1. Surface-Tailored Coatings: Every surface has its own unique surface energy, and as a result, we formulate and tailor a distinct coating to an exterior surface and its unique surface energy. This ensures that each coating is able to effectively wet or coat the surface, resulting in maximum adhesion and desired final film properties in just one coating and without the need for a primer.
  2. Industrial-Strength Components: whether it’s to achieve maximum adhesion, stain blocking power or full color coverage, we use and invest in the latest in coating technology to achieve a factory finish that essentially refinishes a substrate. Since we’re not formulating paint in bulk for commercial sale, we don’t skimp on the quality of ingredients.
  3. Selectivity: through our experience, we’ve learned the challenges of painting over painted surfaces. Unless the substrate is professionally sandblasted, achieving a factory finish that won’t peel is extremely difficult when applying a coating on top of an existing layer of paint. To stand by our promise of a factory finish that won’t peel, we avoid projects involving previously painted surfaces that have been compromised by less adhesive coatings and that we don’t feel we can adequately restore.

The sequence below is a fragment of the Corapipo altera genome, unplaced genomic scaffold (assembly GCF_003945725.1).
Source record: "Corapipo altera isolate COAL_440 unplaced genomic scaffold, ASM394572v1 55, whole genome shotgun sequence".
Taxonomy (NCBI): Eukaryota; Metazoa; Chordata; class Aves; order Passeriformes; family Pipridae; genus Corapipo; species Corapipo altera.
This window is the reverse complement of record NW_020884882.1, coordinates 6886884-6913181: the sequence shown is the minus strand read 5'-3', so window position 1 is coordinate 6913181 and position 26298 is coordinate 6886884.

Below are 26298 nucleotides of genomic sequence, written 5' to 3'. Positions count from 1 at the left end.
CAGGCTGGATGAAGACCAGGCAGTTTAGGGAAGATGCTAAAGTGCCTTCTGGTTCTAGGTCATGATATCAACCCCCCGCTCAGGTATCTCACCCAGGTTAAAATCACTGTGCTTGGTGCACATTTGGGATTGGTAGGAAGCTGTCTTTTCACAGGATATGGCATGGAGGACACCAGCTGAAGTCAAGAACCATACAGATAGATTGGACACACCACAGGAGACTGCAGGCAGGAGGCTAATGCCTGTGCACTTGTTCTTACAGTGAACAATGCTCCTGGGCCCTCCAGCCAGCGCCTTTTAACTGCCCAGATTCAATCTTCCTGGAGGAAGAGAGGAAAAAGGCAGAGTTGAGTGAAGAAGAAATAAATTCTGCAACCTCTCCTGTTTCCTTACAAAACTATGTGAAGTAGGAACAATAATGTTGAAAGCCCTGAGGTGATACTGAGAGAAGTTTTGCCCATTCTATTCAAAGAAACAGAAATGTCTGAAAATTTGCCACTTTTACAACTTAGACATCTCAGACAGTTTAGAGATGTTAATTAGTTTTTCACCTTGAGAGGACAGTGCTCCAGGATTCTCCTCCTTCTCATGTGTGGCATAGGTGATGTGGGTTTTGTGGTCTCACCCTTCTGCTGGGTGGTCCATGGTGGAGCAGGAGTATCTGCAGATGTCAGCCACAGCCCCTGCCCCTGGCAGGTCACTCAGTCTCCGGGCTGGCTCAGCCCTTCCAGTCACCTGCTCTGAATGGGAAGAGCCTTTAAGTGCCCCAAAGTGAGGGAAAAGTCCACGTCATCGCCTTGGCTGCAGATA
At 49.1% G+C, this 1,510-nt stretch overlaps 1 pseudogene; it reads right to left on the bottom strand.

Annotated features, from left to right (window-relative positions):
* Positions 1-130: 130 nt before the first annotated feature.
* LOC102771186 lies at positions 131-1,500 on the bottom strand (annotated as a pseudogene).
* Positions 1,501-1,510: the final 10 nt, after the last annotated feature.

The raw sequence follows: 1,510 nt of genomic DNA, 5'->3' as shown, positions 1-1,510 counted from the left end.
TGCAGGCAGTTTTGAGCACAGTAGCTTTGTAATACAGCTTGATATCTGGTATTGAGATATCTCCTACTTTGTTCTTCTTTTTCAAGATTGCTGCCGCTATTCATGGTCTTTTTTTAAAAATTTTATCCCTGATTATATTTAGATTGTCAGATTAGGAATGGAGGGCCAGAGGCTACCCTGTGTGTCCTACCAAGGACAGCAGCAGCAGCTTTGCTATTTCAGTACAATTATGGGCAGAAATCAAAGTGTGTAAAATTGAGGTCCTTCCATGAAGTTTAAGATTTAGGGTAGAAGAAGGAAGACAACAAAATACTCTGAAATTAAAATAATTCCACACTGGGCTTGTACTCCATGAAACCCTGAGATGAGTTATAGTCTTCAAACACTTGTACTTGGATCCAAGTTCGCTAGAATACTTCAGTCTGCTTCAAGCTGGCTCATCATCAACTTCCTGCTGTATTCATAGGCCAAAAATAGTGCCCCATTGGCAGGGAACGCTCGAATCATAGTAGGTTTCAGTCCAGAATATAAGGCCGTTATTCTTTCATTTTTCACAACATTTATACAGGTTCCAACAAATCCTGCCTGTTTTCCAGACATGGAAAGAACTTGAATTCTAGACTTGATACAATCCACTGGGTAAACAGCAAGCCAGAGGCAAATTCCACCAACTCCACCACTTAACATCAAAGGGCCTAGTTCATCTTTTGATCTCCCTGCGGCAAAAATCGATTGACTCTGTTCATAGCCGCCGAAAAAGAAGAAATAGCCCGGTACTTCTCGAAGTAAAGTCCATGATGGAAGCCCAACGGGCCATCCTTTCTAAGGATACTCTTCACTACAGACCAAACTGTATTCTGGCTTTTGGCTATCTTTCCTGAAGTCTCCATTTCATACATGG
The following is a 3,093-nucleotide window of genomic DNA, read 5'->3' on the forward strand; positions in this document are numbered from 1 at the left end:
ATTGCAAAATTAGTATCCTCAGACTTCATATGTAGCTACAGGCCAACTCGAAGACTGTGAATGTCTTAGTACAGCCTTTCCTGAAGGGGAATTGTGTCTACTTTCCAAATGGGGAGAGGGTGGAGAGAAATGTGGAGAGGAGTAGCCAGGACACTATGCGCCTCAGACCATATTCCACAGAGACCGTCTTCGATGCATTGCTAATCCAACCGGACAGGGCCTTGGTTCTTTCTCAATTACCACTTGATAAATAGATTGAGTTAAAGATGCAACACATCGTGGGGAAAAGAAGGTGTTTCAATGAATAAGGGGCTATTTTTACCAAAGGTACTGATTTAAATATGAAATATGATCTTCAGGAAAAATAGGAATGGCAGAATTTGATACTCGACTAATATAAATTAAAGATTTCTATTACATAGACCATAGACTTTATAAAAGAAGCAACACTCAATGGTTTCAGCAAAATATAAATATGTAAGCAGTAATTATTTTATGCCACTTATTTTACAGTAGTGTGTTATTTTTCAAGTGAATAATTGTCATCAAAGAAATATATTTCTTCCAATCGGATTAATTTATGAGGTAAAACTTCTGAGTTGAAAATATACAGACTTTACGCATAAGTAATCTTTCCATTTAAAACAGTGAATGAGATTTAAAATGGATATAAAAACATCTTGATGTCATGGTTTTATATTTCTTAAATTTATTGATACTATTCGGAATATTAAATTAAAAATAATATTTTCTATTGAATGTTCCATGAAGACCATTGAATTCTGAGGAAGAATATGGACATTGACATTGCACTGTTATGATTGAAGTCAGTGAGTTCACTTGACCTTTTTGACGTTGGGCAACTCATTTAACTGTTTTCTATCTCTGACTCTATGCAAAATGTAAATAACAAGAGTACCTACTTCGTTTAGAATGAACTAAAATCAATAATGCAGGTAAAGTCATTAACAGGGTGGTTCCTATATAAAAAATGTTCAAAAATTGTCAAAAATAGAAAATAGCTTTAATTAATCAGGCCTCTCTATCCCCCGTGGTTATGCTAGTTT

Our Final Verdict: Choose a Separate Primer for Exterior Painting.

Just like the exterior paint that you choose, it’s essential to choose a primer that’s formulated for the specific surface you’re painting: a wood primer for wood siding, metal primer for metal/aluminum, a stain blocking primer if you’re working with a heavily stained surface etc. While it may be tempting to save some time and money by opting for an all-in-one paint and primer, our philosophy when it comes to exterior painting is to use products that excel in a specific role, rather than a jack-of-all-trades option.